While there are other forms of taxes that consumers are liable to pay depending on their particular circumstances, most Canadian consumers will end up paying most of the above at some point in their lives.

Importance of Tax Filing

This section will focus on income taxes since that is likely the bulk of the taxes you pay. In addition, property and sales tax are somewhat non-flexible; depending on your province, you have to pay a fixed amount with no exceptions. On the other hand, there are ways that you can be strategic with your income taxes, as we will see later. Each year, Canadians who have generated income through one or more income sources have to file a tax return document that details the level of income generated and other deductions made. Once submitted, you can obtain either a refund (i.e., the government will send you back some tax money you paid over the year), or you will have to pay an additional amount if it is determined that you still have some taxes owing on what you earned.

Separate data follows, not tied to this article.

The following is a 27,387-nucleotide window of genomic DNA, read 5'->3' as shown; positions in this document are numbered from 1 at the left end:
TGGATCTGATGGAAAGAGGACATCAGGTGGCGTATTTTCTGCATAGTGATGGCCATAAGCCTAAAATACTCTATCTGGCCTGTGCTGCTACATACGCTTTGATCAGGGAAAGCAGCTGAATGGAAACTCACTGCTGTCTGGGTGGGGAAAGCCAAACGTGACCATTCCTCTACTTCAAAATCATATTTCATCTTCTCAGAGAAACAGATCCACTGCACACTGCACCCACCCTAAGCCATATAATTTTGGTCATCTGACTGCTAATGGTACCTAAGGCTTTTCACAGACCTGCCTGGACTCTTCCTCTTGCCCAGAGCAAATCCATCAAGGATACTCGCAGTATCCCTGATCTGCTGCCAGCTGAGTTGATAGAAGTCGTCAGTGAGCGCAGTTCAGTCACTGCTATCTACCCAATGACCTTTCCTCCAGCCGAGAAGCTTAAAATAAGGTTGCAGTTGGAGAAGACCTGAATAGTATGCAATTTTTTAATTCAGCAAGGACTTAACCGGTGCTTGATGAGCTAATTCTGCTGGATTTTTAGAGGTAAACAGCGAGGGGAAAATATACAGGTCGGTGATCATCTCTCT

It is absolutely crucial that you file your taxes each year regardless of whether you expect a refund or have funds owing. There are penalties involved with not filing on time to the tune of 5% plus 1% for each month that it is late. Note that this does not include the added interest costs accumulated for each month that you file late when you have amounts owing.